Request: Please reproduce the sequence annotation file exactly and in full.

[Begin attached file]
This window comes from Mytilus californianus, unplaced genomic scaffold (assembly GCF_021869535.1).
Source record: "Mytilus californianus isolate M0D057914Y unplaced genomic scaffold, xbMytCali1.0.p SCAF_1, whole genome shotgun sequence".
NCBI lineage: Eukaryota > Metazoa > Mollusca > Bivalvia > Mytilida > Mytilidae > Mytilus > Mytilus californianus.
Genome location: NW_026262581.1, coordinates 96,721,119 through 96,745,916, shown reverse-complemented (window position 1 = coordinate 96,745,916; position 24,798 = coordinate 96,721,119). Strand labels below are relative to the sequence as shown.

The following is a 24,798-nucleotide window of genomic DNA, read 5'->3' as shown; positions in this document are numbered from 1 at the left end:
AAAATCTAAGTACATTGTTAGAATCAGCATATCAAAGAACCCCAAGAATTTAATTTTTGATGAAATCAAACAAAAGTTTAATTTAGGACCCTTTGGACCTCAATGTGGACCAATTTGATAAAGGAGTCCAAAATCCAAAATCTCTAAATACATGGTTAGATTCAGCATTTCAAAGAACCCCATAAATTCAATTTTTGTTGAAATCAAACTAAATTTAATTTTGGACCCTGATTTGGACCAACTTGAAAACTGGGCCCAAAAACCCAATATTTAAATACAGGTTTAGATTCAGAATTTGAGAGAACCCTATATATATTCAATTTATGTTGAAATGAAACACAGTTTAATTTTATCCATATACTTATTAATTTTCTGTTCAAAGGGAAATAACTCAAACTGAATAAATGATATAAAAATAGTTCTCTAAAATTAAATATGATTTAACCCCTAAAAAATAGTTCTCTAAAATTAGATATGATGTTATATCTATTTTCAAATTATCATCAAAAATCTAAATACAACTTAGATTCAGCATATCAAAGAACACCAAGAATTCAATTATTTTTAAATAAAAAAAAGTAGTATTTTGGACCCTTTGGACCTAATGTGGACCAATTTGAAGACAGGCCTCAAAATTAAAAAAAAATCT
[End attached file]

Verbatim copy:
This window comes from Mytilus californianus, unplaced genomic scaffold (assembly GCF_021869535.1).
Source record: "Mytilus californianus isolate M0D057914Y unplaced genomic scaffold, xbMytCali1.0.p SCAF_1, whole genome shotgun sequence".
NCBI lineage: Eukaryota > Metazoa > Mollusca > Bivalvia > Mytilida > Mytilidae > Mytilus > Mytilus californianus.
Genome location: NW_026262581.1, coordinates 96,721,119 through 96,745,916, shown reverse-complemented (window position 1 = coordinate 96,745,916; position 24,798 = coordinate 96,721,119). Strand labels below are relative to the sequence as shown.

The following is a 24,798-nucleotide window of genomic DNA, read 5'->3' as shown; positions in this document are numbered from 1 at the left end:
AAAATCTAAGTACATTGTTAGAATCAGCATATCAAAGAACCCCAAGAATTTAATTTTTGATGAAATCAAACAAAAGTTTAATTTAGGACCCTTTGGACCTCAATGTGGACCAATTTGATAAAGGAGTCCAAAATCCAAAATCTCTAAATACATGGTTAGATTCAGCATTTCAAAGAACCCCATAAATTCAATTTTTGTTGAAATCAAACTAAATTTAATTTTGGACCCTGATTTGGACCAACTTGAAAACTGGGCCCAAAAACCCAATATTTAAATACAGGTTTAGATTCAGAATTTGAGAGAACCCTATATATATTCAATTTATGTTGAAATGAAACACAGTTTAATTTTATCCATATACTTATTAATTTTCTGTTCAAAGGGAAATAACTCAAACTGAATAAATGATATAAAAATAGTTCTCTAAAATTAAATATGATTTAACCCCTAAAAAATAGTTCTCTAAAATTAGATATGATGTTATATCTATTTTCAAATTATCATCAAAAATCTAAATACAACTTAGATTCAGCATATCAAAGAACACCAAGAATTCAATTATTTTTAAATAAAAAAAAGTAGTATTTTGGACCCTTTGGACCTAATGTGGACCAATTTGAAGACAGGCCTCAAAATTAAAAAAAAATCT